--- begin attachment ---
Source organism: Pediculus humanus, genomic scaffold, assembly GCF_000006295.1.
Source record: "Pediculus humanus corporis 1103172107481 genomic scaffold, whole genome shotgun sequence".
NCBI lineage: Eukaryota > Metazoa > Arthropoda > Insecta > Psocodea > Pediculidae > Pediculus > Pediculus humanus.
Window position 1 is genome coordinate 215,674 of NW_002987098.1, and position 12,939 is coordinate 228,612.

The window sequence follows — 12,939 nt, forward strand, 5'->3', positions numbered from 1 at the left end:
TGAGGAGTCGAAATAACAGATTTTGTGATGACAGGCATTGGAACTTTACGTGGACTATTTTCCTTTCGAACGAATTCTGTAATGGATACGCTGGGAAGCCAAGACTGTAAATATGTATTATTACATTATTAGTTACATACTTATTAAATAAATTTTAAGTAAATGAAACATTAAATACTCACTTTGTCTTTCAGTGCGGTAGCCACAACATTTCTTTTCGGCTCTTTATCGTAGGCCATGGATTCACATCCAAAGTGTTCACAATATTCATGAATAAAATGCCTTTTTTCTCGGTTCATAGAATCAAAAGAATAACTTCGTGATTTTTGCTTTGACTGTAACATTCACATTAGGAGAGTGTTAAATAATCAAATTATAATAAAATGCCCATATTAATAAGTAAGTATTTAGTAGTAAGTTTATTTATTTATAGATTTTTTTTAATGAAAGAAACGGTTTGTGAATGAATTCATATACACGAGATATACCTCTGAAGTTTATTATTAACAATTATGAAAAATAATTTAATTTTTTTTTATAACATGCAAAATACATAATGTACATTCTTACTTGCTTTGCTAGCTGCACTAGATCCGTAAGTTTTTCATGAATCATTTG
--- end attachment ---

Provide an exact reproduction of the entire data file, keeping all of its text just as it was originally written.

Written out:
Source organism: Pediculus humanus, genomic scaffold, assembly GCF_000006295.1.
Source record: "Pediculus humanus corporis 1103172107481 genomic scaffold, whole genome shotgun sequence".
NCBI lineage: Eukaryota > Metazoa > Arthropoda > Insecta > Psocodea > Pediculidae > Pediculus > Pediculus humanus.
Window position 1 is genome coordinate 215,674 of NW_002987098.1, and position 12,939 is coordinate 228,612.

The window sequence follows — 12,939 nt, forward strand, 5'->3', positions numbered from 1 at the left end:
TGAGGAGTCGAAATAACAGATTTTGTGATGACAGGCATTGGAACTTTACGTGGACTATTTTCCTTTCGAACGAATTCTGTAATGGATACGCTGGGAAGCCAAGACTGTAAATATGTATTATTACATTATTAGTTACATACTTATTAAATAAATTTTAAGTAAATGAAACATTAAATACTCACTTTGTCTTTCAGTGCGGTAGCCACAACATTTCTTTTCGGCTCTTTATCGTAGGCCATGGATTCACATCCAAAGTGTTCACAATATTCATGAATAAAATGCCTTTTTTCTCGGTTCATAGAATCAAAAGAATAACTTCGTGATTTTTGCTTTGACTGTAACATTCACATTAGGAGAGTGTTAAATAATCAAATTATAATAAAATGCCCATATTAATAAGTAAGTATTTAGTAGTAAGTTTATTTATTTATAGATTTTTTTTAATGAAAGAAACGGTTTGTGAATGAATTCATATACACGAGATATACCTCTGAAGTTTATTATTAACAATTATGAAAAATAATTTAATTTTTTTTTATAACATGCAAAATACATAATGTACATTCTTACTTGCTTTGCTAGCTGCACTAGATCCGTAAGTTTTTCATGAATCATTTG